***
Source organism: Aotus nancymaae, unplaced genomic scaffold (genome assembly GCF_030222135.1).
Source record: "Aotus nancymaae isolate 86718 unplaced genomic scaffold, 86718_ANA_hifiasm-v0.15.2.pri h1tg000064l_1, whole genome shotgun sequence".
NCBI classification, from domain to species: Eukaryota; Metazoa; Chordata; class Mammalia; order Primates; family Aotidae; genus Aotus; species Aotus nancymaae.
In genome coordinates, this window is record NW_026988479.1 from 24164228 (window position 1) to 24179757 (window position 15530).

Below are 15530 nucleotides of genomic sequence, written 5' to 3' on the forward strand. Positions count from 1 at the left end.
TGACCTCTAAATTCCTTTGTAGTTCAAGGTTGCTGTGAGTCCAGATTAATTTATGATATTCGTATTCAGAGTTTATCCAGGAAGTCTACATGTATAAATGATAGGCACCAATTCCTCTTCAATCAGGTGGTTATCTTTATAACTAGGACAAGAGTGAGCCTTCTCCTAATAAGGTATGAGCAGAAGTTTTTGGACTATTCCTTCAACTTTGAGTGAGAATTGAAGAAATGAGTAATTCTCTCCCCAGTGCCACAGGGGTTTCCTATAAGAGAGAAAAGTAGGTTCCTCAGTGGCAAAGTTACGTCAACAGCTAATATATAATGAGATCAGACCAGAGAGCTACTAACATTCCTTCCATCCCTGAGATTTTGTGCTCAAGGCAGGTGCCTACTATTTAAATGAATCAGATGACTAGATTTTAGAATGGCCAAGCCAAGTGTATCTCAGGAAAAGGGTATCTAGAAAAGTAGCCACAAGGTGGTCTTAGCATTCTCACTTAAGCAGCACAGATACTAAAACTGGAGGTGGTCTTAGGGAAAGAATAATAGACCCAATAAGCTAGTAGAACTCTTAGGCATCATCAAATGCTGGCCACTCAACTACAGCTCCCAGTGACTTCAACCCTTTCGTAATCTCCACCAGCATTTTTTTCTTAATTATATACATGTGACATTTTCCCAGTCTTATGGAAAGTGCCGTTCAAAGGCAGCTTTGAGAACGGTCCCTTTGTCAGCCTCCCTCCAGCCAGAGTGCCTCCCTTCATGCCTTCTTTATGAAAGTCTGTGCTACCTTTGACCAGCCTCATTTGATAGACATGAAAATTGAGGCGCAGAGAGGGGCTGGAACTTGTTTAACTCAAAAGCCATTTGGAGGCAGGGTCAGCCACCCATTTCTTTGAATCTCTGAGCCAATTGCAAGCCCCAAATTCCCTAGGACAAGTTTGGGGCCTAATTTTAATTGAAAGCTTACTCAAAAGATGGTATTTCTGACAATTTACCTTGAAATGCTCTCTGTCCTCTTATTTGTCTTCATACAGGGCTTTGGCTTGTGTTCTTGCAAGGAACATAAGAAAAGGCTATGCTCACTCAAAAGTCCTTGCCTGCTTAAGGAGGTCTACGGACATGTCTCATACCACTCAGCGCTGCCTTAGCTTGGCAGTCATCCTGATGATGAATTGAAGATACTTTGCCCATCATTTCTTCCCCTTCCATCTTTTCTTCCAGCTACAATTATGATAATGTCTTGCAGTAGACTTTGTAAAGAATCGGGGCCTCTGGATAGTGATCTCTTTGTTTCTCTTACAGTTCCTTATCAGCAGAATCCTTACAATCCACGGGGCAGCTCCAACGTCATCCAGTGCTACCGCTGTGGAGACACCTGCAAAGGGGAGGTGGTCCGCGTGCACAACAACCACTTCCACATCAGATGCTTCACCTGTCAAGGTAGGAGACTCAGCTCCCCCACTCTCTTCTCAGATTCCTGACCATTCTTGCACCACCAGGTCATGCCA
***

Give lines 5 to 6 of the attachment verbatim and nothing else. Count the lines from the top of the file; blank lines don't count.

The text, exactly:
Below are 15530 nucleotides of genomic sequence, written 5' to 3' on the forward strand. Positions count from 1 at the left end.
TGACCTCTAAATTCCTTTGTAGTTCAAGGTTGCTGTGAGTCCAGATTAATTTATGATATTCGTATTCAGAGTTTATCCAGGAAGTCTACATGTATAAATGATAGGCACCAATTCCTCTTCAATCAGGTGGTTATCTTTATAACTAGGACAAGAGTGAGCCTTCTCCTAATAAGGTATGAGCAGAAGTTTTTGGACTATTCCTTCAACTTTGAGTGAGAATTGAAGAAATGAGTAATTCTCTCCCCAGTGCCACAGGGGTTTCCTATAAGAGAGAAAAGTAGGTTCCTCAGTGGCAAAGTTACGTCAACAGCTAATATATAATGAGATCAGACCAGAGAGCTACTAACATTCCTTCCATCCCTGAGATTTTGTGCTCAAGGCAGGTGCCTACTATTTAAATGAATCAGATGACTAGATTTTAGAATGGCCAAGCCAAGTGTATCTCAGGAAAAGGGTATCTAGAAAAGTAGCCACAAGGTGGTCTTAGCATTCTCACTTAAGCAGCACAGATACTAAAACTGGAGGTGGTCTTAGGGAAAGAATAATAGACCCAATAAGCTAGTAGAACTCTTAGGCATCATCAAATGCTGGCCACTCAACTACAGCTCCCAGTGACTTCAACCCTTTCGTAATCTCCACCAGCATTTTTTTCTTAATTATATACATGTGACATTTTCCCAGTCTTATGGAAAGTGCCGTTCAAAGGCAGCTTTGAGAACGGTCCCTTTGTCAGCCTCCCTCCAGCCAGAGTGCCTCCCTTCATGCCTTCTTTATGAAAGTCTGTGCTACCTTTGACCAGCCTCATTTGATAGACATGAAAATTGAGGCGCAGAGAGGGGCTGGAACTTGTTTAACTCAAAAGCCATTTGGAGGCAGGGTCAGCCACCCATTTCTTTGAATCTCTGAGCCAATTGCAAGCCCCAAATTCCCTAGGACAAGTTTGGGGCCTAATTTTAATTGAAAGCTTACTCAAAAGATGGTATTTCTGACAATTTACCTTGAAATGCTCTCTGTCCTCTTATTTGTCTTCATACAGGGCTTTGGCTTGTGTTCTTGCAAGGAACATAAGAAAAGGCTATGCTCACTCAAAAGTCCTTGCCTGCTTAAGGAGGTCTACGGACATGTCTCATACCACTCAGCGCTGCCTTAGCTTGGCAGTCATCCTGATGATGAATTGAAGATACTTTGCCCATCATTTCTTCCCCTTCCATCTTTTCTTCCAGCTACAATTATGATAATGTCTTGCAGTAGACTTTGTAAAGAATCGGGGCCTCTGGATAGTGATCTCTTTGTTTCTCTTACAGTTCCTTATCAGCAGAATCCTTACAATCCACGGGGCAGCTCCAACGTCATCCAGTGCTACCGCTGTGGAGACACCTGCAAAGGGGAGGTGGTCCGCGTGCACAACAACCACTTCCACATCAGATGCTTCACCTGTCAAGGTAGGAGACTCAGCTCCCCCACTCTCTTCTCAGATTCCTGACCATTCTTGCACCACCAGGTCATGCCA